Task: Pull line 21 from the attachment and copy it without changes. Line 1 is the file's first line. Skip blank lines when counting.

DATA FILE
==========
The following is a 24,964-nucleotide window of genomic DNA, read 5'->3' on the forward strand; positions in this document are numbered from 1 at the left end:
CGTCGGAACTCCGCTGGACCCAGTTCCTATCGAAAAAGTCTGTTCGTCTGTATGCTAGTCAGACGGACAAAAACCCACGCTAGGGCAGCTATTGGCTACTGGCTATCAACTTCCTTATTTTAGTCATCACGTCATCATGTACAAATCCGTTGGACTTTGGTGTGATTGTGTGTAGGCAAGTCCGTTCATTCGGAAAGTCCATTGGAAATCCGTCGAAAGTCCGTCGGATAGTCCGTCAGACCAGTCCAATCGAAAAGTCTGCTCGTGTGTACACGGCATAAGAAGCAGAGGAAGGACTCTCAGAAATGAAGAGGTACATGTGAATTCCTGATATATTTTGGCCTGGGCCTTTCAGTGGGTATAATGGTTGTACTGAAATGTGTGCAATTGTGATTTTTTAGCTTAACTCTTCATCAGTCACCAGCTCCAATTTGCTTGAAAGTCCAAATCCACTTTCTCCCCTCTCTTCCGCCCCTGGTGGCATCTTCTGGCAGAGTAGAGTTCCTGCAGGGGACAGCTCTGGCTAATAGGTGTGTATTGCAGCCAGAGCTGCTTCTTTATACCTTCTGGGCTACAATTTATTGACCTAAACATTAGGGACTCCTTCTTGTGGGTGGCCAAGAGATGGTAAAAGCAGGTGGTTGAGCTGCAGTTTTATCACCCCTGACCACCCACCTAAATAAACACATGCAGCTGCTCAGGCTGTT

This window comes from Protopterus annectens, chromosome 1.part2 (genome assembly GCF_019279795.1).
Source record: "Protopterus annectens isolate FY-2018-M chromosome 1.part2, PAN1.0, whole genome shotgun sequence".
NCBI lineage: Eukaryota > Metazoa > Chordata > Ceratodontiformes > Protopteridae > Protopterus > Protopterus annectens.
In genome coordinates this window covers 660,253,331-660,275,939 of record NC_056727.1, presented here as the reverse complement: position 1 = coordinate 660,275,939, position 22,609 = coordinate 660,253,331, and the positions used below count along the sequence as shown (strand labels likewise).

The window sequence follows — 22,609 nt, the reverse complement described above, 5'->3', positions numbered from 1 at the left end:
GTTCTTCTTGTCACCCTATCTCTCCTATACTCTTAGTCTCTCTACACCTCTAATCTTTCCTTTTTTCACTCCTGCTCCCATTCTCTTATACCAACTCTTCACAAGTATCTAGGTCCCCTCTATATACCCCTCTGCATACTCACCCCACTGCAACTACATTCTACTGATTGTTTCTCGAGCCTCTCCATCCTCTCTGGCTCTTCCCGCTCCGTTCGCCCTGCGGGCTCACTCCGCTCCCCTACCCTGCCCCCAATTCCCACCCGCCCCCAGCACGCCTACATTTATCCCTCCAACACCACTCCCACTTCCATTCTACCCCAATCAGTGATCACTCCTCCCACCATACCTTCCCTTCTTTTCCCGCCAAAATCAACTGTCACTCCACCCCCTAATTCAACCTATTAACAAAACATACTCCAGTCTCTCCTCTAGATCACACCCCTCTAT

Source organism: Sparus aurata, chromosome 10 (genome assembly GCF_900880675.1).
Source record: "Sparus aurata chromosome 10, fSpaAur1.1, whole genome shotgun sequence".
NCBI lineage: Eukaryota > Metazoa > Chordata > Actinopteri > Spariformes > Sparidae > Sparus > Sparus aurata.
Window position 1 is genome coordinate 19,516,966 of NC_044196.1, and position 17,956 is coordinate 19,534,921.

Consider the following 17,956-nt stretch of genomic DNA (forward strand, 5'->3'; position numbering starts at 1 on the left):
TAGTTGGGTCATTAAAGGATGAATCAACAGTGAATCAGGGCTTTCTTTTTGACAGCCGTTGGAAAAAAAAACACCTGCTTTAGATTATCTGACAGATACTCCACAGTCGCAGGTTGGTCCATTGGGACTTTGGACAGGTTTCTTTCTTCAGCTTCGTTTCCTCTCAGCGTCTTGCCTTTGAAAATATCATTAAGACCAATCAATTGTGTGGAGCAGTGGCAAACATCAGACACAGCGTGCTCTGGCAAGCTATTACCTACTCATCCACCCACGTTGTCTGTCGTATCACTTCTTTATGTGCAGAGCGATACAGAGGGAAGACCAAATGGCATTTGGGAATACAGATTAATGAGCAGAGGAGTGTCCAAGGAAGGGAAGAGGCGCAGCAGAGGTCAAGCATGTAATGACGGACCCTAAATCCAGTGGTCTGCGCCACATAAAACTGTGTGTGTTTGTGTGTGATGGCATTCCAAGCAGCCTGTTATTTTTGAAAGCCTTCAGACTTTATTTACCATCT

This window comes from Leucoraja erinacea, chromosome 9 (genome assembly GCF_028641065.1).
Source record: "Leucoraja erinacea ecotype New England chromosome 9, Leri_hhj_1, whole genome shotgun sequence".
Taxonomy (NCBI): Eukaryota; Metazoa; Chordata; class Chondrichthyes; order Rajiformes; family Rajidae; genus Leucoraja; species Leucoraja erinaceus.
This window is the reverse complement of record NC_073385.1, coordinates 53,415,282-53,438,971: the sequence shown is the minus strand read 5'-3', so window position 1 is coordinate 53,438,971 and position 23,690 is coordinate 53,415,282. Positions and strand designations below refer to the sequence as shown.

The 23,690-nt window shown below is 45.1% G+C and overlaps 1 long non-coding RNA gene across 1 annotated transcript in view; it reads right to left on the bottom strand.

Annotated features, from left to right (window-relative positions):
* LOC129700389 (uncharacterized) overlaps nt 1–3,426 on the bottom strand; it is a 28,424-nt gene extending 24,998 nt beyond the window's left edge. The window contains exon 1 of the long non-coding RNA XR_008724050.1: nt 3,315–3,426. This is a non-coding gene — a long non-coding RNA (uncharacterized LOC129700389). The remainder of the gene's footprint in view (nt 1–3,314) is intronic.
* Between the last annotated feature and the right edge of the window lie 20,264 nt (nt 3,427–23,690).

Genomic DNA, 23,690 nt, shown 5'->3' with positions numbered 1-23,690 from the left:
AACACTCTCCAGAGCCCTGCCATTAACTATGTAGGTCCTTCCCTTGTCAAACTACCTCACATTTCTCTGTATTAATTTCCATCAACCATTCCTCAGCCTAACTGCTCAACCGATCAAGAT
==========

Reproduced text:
* LOC129700389 (uncharacterized) overlaps nt 1–3,426 on the bottom strand; it is a 28,424-nt gene extending 24,998 nt beyond the window's left edge. The window contains exon 1 of the long non-coding RNA XR_008724050.1: nt 3,315–3,426. This is a non-coding gene — a long non-coding RNA (uncharacterized LOC129700389). The remainder of the gene's footprint in view (nt 1–3,314) is intronic.